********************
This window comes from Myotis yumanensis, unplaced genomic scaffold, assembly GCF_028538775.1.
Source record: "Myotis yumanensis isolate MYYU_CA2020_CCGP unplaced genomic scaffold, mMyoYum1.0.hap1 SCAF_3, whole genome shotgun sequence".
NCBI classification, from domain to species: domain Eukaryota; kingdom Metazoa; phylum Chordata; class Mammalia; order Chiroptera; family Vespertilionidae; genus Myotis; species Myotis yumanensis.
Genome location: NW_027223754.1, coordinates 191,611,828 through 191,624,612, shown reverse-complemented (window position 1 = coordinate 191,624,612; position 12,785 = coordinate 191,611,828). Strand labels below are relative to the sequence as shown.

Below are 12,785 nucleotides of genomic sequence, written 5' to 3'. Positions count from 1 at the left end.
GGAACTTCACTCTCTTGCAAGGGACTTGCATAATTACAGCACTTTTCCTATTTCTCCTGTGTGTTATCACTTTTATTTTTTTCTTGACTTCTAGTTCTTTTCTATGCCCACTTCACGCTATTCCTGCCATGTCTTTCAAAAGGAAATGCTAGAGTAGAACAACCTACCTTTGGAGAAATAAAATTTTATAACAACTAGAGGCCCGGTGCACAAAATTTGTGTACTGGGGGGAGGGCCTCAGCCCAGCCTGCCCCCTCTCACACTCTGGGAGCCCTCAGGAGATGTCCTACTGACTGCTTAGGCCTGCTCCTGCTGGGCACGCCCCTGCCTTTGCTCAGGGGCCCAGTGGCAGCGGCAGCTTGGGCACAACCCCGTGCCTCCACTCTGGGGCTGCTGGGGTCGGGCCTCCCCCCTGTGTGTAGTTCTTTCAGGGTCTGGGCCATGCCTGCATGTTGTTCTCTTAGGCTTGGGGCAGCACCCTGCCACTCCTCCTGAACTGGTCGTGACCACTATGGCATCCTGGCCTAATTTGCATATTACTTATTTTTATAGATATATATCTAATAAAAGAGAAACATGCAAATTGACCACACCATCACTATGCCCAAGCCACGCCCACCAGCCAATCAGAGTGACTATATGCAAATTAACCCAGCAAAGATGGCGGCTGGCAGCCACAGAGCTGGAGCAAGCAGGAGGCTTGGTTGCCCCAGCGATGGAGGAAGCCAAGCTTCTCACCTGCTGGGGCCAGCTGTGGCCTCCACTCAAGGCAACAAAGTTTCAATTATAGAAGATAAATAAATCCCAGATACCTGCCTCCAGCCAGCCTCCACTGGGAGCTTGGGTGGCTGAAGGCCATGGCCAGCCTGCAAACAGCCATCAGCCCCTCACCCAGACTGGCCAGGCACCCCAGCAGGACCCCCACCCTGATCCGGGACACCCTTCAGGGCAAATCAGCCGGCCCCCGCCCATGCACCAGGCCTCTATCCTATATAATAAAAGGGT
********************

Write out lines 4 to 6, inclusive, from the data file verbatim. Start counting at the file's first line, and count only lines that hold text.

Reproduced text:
Genome location: NW_027223754.1, coordinates 191,611,828 through 191,624,612, shown reverse-complemented (window position 1 = coordinate 191,624,612; position 12,785 = coordinate 191,611,828). Strand labels below are relative to the sequence as shown.

Below are 12,785 nucleotides of genomic sequence, written 5' to 3'. Positions count from 1 at the left end.
GGAACTTCACTCTCTTGCAAGGGACTTGCATAATTACAGCACTTTTCCTATTTCTCCTGTGTGTTATCACTTTTATTTTTTTCTTGACTTCTAGTTCTTTTCTATGCCCACTTCACGCTATTCCTGCCATGTCTTTCAAAAGGAAATGCTAGAGTAGAACAACCTACCTTTGGAGAAATAAAATTTTATAACAACTAGAGGCCCGGTGCACAAAATTTGTGTACTGGGGGGAGGGCCTCAGCCCAGCCTGCCCCCTCTCACACTCTGGGAGCCCTCAGGAGATGTCCTACTGACTGCTTAGGCCTGCTCCTGCTGGGCACGCCCCTGCCTTTGCTCAGGGGCCCAGTGGCAGCGGCAGCTTGGGCACAACCCCGTGCCTCCACTCTGGGGCTGCTGGGGTCGGGCCTCCCCCCTGTGTGTAGTTCTTTCAGGGTCTGGGCCATGCCTGCATGTTGTTCTCTTAGGCTTGGGGCAGCACCCTGCCACTCCTCCTGAACTGGTCGTGACCACTATGGCATCCTGGCCTAATTTGCATATTACTTATTTTTATAGATATATATCTAATAAAAGAGAAACATGCAAATTGACCACACCATCACTATGCCCAAGCCACGCCCACCAGCCAATCAGAGTGACTATATGCAAATTAACCCAGCAAAGATGGCGGCTGGCAGCCACAGAGCTGGAGCAAGCAGGAGGCTTGGTTGCCCCAGCGATGGAGGAAGCCAAGCTTCTCACCTGCTGGGGCCAGCTGTGGCCTCCACTCAAGGCAACAAAGTTTCAATTATAGAAGATAAATAAATCCCAGATACCTGCCTCCAGCCAGCCTCCACTGGGAGCTTGGGTGGCTGAAGGCCATGGCCAGCCTGCAAACAGCCATCAGCCCCTCACCCAGACTGGCCAGGCACCCCAGCAGGACCCCCACCCTGATCCGGGACACCCTTCAGGGCAAATCAGCCGGCCCCCGCCCATGCACCAGGCCTCTATCCTATATAATAAAAGGGT